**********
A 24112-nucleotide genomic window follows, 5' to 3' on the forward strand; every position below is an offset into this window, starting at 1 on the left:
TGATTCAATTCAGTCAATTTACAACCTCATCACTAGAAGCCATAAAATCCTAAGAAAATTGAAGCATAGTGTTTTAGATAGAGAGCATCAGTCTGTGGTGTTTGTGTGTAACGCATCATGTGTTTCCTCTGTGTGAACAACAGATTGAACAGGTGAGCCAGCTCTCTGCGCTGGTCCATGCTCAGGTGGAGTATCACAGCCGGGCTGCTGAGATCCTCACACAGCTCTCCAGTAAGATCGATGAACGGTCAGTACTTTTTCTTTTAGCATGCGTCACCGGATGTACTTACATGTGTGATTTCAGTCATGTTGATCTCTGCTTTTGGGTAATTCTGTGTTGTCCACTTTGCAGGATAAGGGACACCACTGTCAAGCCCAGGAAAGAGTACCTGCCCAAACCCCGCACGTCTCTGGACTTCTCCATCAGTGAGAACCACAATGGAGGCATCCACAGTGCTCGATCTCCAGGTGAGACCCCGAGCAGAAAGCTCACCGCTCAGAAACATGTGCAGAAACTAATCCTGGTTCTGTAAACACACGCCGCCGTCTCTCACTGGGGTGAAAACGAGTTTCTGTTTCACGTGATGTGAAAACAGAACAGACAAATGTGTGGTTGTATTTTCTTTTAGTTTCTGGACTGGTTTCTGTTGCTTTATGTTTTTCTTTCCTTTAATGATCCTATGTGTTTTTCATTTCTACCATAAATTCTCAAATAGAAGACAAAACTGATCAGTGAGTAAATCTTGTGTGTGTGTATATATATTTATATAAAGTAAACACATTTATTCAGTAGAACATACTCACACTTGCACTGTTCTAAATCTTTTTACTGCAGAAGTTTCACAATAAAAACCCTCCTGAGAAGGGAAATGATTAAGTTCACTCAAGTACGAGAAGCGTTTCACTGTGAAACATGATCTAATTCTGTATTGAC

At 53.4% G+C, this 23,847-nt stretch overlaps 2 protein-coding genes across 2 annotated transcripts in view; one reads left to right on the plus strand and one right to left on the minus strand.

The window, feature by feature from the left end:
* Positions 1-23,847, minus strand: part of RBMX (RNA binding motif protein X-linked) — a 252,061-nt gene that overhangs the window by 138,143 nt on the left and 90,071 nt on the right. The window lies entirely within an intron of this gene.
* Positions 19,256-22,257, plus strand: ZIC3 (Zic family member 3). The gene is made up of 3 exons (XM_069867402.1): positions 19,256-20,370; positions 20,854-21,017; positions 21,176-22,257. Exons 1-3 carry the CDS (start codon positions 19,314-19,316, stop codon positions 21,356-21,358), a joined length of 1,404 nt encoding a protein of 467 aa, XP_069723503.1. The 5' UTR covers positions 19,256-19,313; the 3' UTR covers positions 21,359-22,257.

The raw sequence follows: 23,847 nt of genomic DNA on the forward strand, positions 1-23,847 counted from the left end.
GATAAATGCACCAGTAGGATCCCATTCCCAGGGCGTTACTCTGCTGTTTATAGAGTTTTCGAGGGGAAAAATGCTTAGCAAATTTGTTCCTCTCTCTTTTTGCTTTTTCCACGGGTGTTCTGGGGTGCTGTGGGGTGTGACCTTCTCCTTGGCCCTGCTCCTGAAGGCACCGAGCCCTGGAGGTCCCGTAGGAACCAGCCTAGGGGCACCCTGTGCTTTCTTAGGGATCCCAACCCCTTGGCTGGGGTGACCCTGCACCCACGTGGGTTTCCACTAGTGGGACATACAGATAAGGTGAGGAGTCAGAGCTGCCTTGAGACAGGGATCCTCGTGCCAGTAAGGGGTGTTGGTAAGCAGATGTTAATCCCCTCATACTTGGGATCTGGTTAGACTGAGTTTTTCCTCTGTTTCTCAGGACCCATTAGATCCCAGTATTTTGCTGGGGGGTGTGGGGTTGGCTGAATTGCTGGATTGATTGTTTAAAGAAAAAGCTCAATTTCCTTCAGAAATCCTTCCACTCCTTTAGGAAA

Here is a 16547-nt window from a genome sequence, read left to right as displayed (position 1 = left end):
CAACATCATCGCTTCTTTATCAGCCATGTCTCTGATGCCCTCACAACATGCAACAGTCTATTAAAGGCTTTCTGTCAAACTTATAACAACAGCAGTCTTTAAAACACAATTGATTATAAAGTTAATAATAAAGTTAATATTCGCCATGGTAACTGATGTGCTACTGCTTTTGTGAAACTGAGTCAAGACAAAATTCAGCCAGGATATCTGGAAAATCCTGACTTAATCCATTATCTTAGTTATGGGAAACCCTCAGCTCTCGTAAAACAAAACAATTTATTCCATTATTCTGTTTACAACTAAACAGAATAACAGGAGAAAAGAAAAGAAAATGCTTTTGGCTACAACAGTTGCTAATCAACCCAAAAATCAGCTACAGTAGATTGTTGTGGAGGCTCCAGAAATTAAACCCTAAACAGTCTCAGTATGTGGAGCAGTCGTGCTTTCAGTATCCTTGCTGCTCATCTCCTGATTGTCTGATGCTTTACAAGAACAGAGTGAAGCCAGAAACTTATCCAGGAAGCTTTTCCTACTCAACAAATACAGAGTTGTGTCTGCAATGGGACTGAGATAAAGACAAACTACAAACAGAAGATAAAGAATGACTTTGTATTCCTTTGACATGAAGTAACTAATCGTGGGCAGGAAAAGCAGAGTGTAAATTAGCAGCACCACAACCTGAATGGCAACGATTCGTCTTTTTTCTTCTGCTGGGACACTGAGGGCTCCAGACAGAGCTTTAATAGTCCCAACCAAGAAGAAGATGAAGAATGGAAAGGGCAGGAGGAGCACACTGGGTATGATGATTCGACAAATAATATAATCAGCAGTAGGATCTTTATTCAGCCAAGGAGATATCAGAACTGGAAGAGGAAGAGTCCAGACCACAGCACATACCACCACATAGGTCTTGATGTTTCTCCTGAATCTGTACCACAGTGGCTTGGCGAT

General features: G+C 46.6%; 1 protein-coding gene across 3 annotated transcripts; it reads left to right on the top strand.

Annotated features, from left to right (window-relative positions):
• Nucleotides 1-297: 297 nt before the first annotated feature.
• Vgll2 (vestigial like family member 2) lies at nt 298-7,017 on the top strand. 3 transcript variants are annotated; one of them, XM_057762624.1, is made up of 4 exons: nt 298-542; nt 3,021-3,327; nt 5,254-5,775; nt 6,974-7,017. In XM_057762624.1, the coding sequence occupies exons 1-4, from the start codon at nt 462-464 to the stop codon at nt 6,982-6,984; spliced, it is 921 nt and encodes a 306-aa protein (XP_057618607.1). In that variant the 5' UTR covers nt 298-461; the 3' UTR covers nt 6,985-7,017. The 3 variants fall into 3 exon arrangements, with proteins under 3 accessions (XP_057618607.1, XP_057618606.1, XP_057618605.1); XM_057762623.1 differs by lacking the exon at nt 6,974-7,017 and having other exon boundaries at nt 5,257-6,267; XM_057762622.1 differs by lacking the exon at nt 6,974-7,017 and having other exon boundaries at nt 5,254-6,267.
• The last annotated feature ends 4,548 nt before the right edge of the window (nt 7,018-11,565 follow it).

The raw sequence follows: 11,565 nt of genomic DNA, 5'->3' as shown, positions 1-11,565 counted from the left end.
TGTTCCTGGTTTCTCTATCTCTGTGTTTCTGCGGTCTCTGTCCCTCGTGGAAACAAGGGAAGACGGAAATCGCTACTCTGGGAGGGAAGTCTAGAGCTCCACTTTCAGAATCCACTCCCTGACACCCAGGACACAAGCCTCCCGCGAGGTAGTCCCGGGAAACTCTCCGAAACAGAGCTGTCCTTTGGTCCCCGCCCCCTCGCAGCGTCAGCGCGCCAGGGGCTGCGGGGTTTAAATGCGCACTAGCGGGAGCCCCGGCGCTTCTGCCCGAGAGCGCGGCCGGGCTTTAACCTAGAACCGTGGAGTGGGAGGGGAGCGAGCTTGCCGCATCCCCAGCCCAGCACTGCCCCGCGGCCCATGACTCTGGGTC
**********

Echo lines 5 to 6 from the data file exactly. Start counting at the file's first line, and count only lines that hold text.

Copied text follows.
* Positions 1-23,847, minus strand: part of RBMX (RNA binding motif protein X-linked) — a 252,061-nt gene that overhangs the window by 138,143 nt on the left and 90,071 nt on the right. The window lies entirely within an intron of this gene.
* Positions 19,256-22,257, plus strand: ZIC3 (Zic family member 3). The gene is made up of 3 exons (XM_069867402.1): positions 19,256-20,370; positions 20,854-21,017; positions 21,176-22,257. Exons 1-3 carry the CDS (start codon positions 19,314-19,316, stop codon positions 21,356-21,358), a joined length of 1,404 nt encoding a protein of 467 aa, XP_069723503.1. The 5' UTR covers positions 19,256-19,313; the 3' UTR covers positions 21,359-22,257.